Prompted by commentary from James MacKinnon, I completely rethought and reworked how boottest performs the wild bootstrap after IV/GMM--more precisely, how it performs the Wild Restricted Efficient bootstrap of Davidson & MacKinnon (2010). On my benchmark, the Steven Levitt criminology example at the end of the "Fast and Wild" paper about boottest, it is now 233 times faster! This change is distinct from the ~10X speed-up after OLS

The main things you need to know if you use boottest, or are boottest-curious:

What I realized is that by partialling out a control set that consists of, say, 100 exogenous dummy variables, the dimensionality of the estimator can be reduced during bootstrap replication. Then the matrix to be inverted and multiplied each time, Z'MZ, could be 1x1 instead of 100x100. The cost is that on each replication, the partialled-out variables must also be partialled out of the bootstrap versions of the endogenous variables. But this is a linear operation, of the the sort that occurs when wild-bootstrapping OLS, which I already knew how to speed up.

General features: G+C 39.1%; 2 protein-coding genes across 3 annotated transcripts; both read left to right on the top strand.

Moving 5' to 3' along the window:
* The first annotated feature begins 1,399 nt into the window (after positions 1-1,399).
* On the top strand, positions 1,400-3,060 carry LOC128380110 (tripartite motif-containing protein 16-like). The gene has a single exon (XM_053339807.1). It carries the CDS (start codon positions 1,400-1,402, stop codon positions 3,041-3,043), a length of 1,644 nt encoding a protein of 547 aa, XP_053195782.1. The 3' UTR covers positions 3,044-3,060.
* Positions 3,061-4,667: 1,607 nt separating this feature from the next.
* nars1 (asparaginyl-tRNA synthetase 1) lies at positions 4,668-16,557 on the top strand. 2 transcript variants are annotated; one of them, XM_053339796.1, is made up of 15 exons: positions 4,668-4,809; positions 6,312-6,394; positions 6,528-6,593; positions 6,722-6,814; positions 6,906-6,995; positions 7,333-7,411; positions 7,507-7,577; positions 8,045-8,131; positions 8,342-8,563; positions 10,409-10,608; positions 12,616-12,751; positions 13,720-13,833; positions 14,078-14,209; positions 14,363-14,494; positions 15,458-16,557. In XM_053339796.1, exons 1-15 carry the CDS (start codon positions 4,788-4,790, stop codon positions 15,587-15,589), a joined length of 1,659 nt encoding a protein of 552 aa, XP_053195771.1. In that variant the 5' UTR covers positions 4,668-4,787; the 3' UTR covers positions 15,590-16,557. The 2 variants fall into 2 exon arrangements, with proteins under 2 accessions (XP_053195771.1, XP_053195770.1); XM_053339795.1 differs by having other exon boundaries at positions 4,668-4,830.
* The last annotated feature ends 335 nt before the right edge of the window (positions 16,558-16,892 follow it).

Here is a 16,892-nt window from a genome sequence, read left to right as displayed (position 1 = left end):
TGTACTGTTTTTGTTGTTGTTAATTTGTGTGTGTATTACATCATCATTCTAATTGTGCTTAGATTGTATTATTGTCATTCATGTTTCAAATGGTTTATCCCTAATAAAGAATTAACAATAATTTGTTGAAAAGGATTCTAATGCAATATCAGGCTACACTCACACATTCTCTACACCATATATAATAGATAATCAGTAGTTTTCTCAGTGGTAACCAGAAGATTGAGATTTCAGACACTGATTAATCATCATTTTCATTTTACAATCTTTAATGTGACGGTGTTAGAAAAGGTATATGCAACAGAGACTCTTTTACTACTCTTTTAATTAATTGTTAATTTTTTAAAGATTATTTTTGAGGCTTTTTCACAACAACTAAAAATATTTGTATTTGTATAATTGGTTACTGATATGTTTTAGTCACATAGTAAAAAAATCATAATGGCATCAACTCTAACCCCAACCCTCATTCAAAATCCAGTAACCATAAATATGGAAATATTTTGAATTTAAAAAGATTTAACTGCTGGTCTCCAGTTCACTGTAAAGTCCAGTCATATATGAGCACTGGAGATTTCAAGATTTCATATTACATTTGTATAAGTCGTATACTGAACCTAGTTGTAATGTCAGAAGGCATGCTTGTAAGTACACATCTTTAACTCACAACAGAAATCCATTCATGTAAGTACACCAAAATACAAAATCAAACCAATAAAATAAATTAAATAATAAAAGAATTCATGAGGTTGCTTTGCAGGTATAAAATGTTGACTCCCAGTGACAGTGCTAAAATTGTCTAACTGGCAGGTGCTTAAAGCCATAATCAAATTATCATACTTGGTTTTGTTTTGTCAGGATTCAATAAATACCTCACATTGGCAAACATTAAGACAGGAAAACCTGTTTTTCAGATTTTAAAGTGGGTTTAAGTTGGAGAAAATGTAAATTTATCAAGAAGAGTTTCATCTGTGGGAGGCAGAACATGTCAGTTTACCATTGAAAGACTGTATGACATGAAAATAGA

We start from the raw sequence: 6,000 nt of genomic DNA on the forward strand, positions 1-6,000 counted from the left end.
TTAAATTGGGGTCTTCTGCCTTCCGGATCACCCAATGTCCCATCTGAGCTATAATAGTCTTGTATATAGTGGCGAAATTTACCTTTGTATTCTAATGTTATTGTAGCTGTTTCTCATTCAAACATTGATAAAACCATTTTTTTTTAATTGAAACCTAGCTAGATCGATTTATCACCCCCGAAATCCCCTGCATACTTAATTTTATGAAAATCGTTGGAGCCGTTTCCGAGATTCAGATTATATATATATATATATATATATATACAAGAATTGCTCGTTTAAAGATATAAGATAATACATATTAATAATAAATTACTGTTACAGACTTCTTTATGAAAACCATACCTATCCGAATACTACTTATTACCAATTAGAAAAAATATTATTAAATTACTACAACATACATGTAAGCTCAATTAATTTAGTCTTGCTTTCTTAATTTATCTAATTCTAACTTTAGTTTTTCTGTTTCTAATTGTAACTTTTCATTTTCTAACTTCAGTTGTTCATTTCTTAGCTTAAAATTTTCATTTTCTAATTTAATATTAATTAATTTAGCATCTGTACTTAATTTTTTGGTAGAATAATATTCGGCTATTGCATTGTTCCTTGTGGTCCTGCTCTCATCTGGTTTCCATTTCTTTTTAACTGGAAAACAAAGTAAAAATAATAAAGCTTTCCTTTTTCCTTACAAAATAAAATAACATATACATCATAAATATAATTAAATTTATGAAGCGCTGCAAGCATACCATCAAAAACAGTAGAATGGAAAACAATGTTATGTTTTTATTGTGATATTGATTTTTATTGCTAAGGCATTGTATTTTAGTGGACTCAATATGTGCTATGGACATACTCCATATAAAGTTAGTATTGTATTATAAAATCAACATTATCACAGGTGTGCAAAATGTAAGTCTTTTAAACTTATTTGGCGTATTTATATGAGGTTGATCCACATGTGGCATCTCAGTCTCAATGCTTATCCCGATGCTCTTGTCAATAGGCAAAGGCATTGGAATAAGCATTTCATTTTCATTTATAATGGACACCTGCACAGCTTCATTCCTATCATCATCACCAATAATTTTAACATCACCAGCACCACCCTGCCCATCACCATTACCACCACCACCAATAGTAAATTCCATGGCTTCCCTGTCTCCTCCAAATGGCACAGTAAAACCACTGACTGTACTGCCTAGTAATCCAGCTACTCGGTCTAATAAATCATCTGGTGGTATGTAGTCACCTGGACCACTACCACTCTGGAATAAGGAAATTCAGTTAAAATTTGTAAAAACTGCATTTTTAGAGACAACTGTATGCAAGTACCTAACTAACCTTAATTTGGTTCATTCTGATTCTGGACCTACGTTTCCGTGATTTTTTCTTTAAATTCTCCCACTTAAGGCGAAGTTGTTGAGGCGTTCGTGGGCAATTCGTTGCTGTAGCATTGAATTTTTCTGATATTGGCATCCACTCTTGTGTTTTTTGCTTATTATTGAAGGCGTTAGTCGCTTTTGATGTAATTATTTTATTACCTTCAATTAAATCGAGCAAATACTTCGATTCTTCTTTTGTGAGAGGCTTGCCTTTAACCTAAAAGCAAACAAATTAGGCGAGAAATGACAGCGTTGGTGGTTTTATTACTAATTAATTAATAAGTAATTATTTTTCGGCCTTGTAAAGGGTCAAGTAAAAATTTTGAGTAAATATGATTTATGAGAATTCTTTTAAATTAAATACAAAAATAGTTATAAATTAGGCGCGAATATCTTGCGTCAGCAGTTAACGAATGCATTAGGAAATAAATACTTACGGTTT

The surgery was radical, so please let me know if you run into problems.

--David

The main things you need to know if you use boottest, or are boottest-curious:

- One new change can slightly affect results, specifically the bounds for confidence sets--and not just after IV/GMM. I switched to a different search algorithm for pinpointing CI bounds (Chandrupatla 1997). In the bootstrap, the p value as a function of the trial parameter value is a step function when viewed at high resolution: it can only take values n/B where n is an integer and B is the number of bootstrap replications. As a result, when searching for the cross-over point for, say, p = 0.05, values in a small range are equally valid. The new algorithm happens to settle on slightly different points. These discrepancies disappear as you increase the number of replications.
- The new version is available on SSC with

Code:ssc install boottest, replace

- The release history back to 2017 is preserved on Github. To install an old version do

Code:net install boottest, replace from(https://raw.github.com/droodman/boottest/vX.Y.Z)

What I realized is that by partialling out a control set that consists of, say, 100 exogenous dummy variables, the dimensionality of the estimator can be reduced during bootstrap replication. Then the matrix to be inverted and multiplied each time, Z'MZ, could be 1x1 instead of 100x100. The cost is that on each replication, the partialled-out variables must also be partialled out of the bootstrap versions of the endogenous variables. But this is a linear operation, of the the sort that occurs when wild-bootstrapping OLS, which I already knew how to speed up.

The surgery was radical, so please let me know if you run into problems.

--David

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